4.  I thought Michelle Obama’s infamous frowny face tweet holding the sign asking Boko Haram to return the Nigerian school girls it had kidnapped and was probably in the process or raping was the most pathetic example of high-profile incompetence and impotence I had ever seen, but the city government-backed Baltimore activists topped it with this weekend’s “Nobody kill anybody for 72 hours”—I’m not kidding, that’s really its name—  movement.

Naturally the John Lennonesque stunt failed: two Baltimoreans were shot last night. The organizers are not discouraged, however. Baltimore police spokesman T.J. Smith said that the killings should not take away from the project’s worthy goals. “Organizers called and are in the area to continue to spread love,”he tweeted.

THAT should work. This is a full embrace of futility and desperation. Next, good witches will be recruited to spread peace and harmony. Maybe  the mayor will have a séance and call on John to sing “Imagine” and “Give Peace a Chance.” I’m sure Michelle could be persuaded to make her magic frowny face again and hold up a sign that says, #STOPKILLINGPEOPLE.

Do you think that fact that Baltimore’ mayor directed police to let rioters burn down businesses in the Freddy Gray riots and Baltimore’s prosecutor made it clear that she would indict police without sufficient evidence to pander to mobs had anything to do with the current breakdown of civilization in the city?

When  “Nobody kill anybody for 72 hours” is your city’s response to crime and violence, there is only one rational, responsible response.

GET OUT.

51 Comments

Filed under "bias makes you stupid", Business & Commercial, Ethics Train Wrecks, Government & Politics, Journalism & Media, Law & Law Enforcement, Race, Rights, Sports, This Helps Explain Why Trump Is President

51 responses to “Morning Ethics Warm-Up: 8/6/17 [UPDATED]

  1. #2- Not a Kaepernick fan, but this Peter King MMQB article offers some perspective I didn’t have before.

    https://www.si.com/mmqb/2017/03/30/nfl-colin-kaepernick-free-agent-quarterback-looking-job

    • Read it, and thanks. It’s a bunch of excuses, rationalizations and misrepresentations. He is not intelligent—maybe for a football player, but not for a pundit or social commentator. He made his protest, and never could explain what he was trying to say. What he said was per se mistaken idiotic:

      “I am not going to stand up to show pride in a flag for a country that oppresses black people and people of color.To me, this is bigger than football and it would be selfish on my part to look the other way. There are bodies in the street and people getting paid leave and getting away with murder.”

      This COUNTRY does not “oppress black people and people of color.” This COUNTRY tore itself apart fighting to free black people, and has continued to try to assist them with laws and more. This COUNTRY does not approve of discrimination either in theory or practice. Nobody is requiring him to “look the other way.” They are asking that he does not use his celebrity and his sport to make lazy, divisive comments that he cannot defend intelligently.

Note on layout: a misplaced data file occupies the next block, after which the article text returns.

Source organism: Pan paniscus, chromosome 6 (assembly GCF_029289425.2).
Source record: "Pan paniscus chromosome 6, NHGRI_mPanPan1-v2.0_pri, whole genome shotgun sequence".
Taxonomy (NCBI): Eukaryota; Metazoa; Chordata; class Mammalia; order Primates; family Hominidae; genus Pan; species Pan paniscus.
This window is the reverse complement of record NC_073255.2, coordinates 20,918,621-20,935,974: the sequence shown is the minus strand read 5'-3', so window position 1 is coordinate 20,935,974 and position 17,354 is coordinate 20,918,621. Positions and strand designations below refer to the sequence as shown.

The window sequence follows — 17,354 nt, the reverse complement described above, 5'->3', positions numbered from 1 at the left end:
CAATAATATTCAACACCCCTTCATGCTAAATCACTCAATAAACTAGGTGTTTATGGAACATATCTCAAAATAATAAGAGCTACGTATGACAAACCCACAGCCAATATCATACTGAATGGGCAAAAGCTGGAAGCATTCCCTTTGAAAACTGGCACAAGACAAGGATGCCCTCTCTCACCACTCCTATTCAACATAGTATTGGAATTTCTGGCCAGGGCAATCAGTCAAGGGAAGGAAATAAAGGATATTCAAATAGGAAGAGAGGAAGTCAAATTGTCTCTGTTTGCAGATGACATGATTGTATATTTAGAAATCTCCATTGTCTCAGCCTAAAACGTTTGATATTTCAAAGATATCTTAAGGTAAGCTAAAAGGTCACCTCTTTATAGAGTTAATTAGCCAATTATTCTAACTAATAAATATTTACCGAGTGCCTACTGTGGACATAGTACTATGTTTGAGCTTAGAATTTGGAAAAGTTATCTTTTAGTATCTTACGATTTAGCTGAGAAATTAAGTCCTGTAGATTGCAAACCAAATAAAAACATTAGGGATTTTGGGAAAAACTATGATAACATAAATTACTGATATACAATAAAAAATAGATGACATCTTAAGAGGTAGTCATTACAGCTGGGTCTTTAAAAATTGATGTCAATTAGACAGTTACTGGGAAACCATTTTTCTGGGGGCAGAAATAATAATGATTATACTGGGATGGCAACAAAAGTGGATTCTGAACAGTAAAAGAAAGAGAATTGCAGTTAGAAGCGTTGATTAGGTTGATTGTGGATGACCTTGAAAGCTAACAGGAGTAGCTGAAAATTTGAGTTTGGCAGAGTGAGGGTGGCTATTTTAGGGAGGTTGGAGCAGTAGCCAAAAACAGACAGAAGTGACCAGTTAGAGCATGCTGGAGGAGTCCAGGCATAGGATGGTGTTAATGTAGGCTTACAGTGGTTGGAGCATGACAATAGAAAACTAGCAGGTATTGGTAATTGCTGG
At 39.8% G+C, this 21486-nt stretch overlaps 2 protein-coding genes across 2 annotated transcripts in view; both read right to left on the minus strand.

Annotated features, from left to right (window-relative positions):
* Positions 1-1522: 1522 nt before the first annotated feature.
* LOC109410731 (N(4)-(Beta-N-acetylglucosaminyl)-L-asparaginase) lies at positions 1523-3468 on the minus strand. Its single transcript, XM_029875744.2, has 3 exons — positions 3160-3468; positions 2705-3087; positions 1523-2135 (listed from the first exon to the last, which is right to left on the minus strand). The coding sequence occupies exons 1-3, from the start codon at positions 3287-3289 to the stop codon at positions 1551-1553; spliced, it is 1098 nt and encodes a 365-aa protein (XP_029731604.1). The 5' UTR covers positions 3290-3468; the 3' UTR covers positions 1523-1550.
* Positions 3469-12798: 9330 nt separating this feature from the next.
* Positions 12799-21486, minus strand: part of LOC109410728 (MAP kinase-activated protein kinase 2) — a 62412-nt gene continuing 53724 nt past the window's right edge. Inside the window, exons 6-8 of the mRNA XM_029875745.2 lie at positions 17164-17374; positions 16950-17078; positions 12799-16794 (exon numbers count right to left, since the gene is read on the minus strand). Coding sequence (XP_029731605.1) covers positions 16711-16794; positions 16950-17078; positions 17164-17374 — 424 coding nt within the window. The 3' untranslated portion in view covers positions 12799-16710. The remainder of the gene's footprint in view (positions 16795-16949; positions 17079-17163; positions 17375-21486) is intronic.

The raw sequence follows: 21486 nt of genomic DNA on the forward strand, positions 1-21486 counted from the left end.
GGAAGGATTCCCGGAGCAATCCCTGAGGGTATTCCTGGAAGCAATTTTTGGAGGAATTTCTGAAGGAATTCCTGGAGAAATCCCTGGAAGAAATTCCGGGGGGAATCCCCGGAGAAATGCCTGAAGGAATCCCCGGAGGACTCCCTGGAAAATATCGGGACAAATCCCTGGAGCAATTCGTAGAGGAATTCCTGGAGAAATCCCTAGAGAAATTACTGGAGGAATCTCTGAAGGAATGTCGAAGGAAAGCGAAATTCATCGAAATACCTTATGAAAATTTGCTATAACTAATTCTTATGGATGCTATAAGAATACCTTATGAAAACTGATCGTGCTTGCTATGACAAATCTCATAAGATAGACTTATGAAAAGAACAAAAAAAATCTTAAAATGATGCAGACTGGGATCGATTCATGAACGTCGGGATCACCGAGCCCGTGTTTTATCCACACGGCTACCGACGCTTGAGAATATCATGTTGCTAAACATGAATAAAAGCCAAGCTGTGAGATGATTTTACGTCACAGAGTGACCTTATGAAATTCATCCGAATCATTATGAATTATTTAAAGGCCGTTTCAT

“There are bodies in the street’ is a dumb Mike Brown slur. It was crime scene, and it often takes hours to process crime scenes. There was nothing racial about his body remaining in the street. Could and should the job have been done faster? Yes. Does CK have any idea what is involved? No.

      Following that statement referenceing Brown, it was clear that “getting paid leave and getting away with murder.” was also about Brown’s shooting. Well, in this country we don’t presume guilt, and it is wrong to fire an officer until and unless it can be shown that he did anything wrong. In this case, the officer was exonerated by both the grand jury and the justice department. He was not guilty of murder.

      So all we can do is assume that CK’s protest was based on his words. Based on his words, his protest was incoherent and ignorant, virtue-signalling, grandstanding, divisive and costly. Verdict: he can’t be trusted.

      • I was referencing the comments of his ex-coaches regarding his ability to play and preparation rather than his bullshit, which it would appear continues apace.

        Interesting back-story about why Miami passed him over (and this is where it gets good!) in favor of the inimitable Jay Cutler.

        http://www.miamiherald.com/sports/spt-columns-blogs/armando-salguero/article117033883.html

        C’mon; the Fish prefer to haul Cryin’ Jay, noted PRICK extraordinaire and future inductee to the Green Bay Packer HOF, (based on a nearly perfect record against them as a Bi-Polar bear) off the scrap heap? That’s gotta sting!

        With personal experience to back it up, Salguero really nailed his keester to the floorboards, and Kaepernick wasn’t/isn’t verbally or intellectually dexterous enough to duck-n-parry.

        Social Justice Warriors; where would the known Universe be without them?

        http://iotwreport.com/meanwhile-in-the-world-of-reality/

  2. Inquiring Mind

    With regards to #3:
    At times, I feel like Tony Stark when he had that chat with Loki, only my version is different:
    “You’re missing the point! There’s no progressive utopia, there is no version of this where you come out on top. Maybe your special prosecutor comes and maybe he can cook up some indictments or trigger impeachment but it’s all on you. Because if you topple Trump, you can be damned well sure we’ll unleash our own resistance!”

    • Inquiring Mind

      I will add that Kurt Schlichter made a very excellent point in his recent column:

      But of course you won’t – instead, you’re doubling down by trying to nullify the results of the election because you don’t like the fact that you’ve been rejected and that you’re out of power. Except we’re not going to simply shrug and go back to letting you dictate how we live.

      Donald Trump is a warning. Trump is the best case scenario. If you somehow depose him via your smarmy shenanigans, what comes along next is really going to upset you. You need to understand something.